As if further proof was needed that man is not a rational animal who learns from past mistakes and makes decisions based on evidence, we again struggled as we made our way from London to Deal. Despite frequently and fervently swearing to travel light, we lugged out 45 lb suitcases, plus loaded carry-ons and briefcases from our hotel in Soho, through the tube system (avoiding man-eating escalators) to the St. Pancras train station, though we initially went to adjacent King’s Cross and almost missed our train.
Arriving in Deal we discovered we were 2 hours early for check in and, having dragged our luggage across a bridge we popped into the nearest pub to have a beer and work out details of our arrival. I must say the locals were friendly if somewhat perplexed to see two heavily laden Canadians in their pub. Still, they were free with their advice as to where to get the best and most economical lunch platter and the cheapest beer. We eventually wound up in a taxi to drop off our luggage. “You went to The Eagle?” he queried. “Not first on my list of recommendations.” Apparently we managed to find the one notorious pub in the entire town of Deal. We may go back again this weekend to watch the fights.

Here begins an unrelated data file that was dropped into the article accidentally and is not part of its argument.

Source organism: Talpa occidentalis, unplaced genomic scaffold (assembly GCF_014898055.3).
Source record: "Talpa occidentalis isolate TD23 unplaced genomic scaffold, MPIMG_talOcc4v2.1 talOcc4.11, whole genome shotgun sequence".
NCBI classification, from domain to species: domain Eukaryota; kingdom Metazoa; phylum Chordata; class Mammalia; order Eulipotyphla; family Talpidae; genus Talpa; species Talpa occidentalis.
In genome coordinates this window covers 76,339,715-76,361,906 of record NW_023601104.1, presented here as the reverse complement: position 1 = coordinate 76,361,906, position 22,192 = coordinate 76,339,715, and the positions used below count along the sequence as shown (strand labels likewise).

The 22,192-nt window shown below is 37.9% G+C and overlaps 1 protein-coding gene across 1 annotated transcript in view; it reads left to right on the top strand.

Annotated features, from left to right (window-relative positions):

Deal itself is charming, stretched out along the channel between Dover and Sandwich with a long pebble beach and large private and public gardens. It has a charming High Street with plenty of interesting shops – all closed because yesterday was a national bank holiday (the Canadian equivalent of Victoria Day apparently) – more good planning on our part. We met a lovely couple (John and Lynda) – amazingly fit and spry for being in their seventies – tending to a large garden on the edge of Deal on the location of a castle that fell into the sea. They were hoping to win the upcoming garden competition, having finished second last year, and were busily weeding and deadheading. They confessed to having been award winning dancers which perhaps accounted for their continued flexibility. I got sore just watching them work.
Our cottage is exactly as described and photographed – once you remember that in England, the first floor is actually the second floor – which makes for quite a climb up narrow stairs to bed every night. Still it is well equipped and has better Internet than what I have at home. It has a washer and a dryer though the dryer consists of a line in the backyard and a heated rack for drying towels in the upper bathroom. And, sadly for our guests, the second bathroom is downstairs from the second bedroom. But we’ll work something out.
Last night we feasted on some of the best Indian food I’ve had in years (though the service was marginal) and today we are off to the store for groceries. Tomorrow I’ll return with more of the usual political fare but for now that’s ten minutes.